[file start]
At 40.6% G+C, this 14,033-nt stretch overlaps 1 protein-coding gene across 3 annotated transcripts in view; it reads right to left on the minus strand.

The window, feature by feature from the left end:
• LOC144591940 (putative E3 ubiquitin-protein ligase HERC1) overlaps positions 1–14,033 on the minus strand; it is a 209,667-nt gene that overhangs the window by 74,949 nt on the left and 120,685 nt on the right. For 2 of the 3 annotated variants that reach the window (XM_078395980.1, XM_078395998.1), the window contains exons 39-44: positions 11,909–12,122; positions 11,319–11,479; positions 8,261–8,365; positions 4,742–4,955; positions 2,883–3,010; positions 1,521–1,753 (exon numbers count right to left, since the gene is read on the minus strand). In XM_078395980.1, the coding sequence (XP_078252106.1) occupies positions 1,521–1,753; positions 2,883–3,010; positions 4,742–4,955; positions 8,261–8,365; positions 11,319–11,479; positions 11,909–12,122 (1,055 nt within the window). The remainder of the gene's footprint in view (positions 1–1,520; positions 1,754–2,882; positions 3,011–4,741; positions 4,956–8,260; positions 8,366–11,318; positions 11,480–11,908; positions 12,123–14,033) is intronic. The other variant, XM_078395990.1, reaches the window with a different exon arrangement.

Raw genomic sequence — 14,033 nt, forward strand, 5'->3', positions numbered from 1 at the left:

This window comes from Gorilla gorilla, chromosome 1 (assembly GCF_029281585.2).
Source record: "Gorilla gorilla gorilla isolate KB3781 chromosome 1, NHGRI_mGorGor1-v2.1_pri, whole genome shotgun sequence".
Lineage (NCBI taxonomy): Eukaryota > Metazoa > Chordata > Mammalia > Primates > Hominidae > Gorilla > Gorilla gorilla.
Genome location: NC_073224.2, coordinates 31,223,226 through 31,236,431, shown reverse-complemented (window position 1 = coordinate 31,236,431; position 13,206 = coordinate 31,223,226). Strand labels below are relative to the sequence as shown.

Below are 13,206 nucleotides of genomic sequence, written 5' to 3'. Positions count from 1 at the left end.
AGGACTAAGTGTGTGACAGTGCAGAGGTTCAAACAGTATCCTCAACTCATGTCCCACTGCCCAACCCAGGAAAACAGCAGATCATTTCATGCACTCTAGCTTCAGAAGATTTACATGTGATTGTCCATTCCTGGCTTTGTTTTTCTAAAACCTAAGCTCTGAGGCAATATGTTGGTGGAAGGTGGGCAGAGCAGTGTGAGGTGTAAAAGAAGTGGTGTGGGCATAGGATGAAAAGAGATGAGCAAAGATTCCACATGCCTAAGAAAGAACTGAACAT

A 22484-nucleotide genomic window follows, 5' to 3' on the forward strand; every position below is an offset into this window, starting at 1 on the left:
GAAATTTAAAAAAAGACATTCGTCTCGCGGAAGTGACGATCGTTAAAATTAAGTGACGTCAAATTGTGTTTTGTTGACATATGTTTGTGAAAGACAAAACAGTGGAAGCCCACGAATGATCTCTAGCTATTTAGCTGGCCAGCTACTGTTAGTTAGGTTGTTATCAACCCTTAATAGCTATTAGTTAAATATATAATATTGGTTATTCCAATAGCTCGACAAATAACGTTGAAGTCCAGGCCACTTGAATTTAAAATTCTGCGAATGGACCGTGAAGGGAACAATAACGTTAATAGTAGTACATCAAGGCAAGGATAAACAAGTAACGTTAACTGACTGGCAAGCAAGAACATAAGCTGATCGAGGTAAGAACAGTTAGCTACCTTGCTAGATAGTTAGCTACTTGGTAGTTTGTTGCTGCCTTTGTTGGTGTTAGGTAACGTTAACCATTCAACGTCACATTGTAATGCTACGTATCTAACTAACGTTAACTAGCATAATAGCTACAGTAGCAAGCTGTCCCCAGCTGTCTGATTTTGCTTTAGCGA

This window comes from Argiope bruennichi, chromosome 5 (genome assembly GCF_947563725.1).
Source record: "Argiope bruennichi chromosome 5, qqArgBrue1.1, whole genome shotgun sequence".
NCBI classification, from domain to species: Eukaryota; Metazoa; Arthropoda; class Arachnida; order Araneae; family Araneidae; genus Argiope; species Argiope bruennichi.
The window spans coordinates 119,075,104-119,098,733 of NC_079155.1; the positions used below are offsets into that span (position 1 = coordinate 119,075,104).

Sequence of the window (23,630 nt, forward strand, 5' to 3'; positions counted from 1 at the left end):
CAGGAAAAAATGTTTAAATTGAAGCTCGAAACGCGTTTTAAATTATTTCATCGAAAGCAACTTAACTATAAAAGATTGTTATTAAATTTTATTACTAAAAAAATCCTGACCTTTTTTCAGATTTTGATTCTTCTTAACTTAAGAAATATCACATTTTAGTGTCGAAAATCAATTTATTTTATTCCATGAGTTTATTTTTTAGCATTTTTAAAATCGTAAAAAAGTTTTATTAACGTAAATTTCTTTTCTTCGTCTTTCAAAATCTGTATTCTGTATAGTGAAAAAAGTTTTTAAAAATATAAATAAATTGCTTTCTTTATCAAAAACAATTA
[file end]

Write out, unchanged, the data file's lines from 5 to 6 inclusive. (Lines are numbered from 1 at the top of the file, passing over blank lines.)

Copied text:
This window comes from Gorilla gorilla, chromosome 1 (assembly GCF_029281585.2).
Source record: "Gorilla gorilla gorilla isolate KB3781 chromosome 1, NHGRI_mGorGor1-v2.1_pri, whole genome shotgun sequence".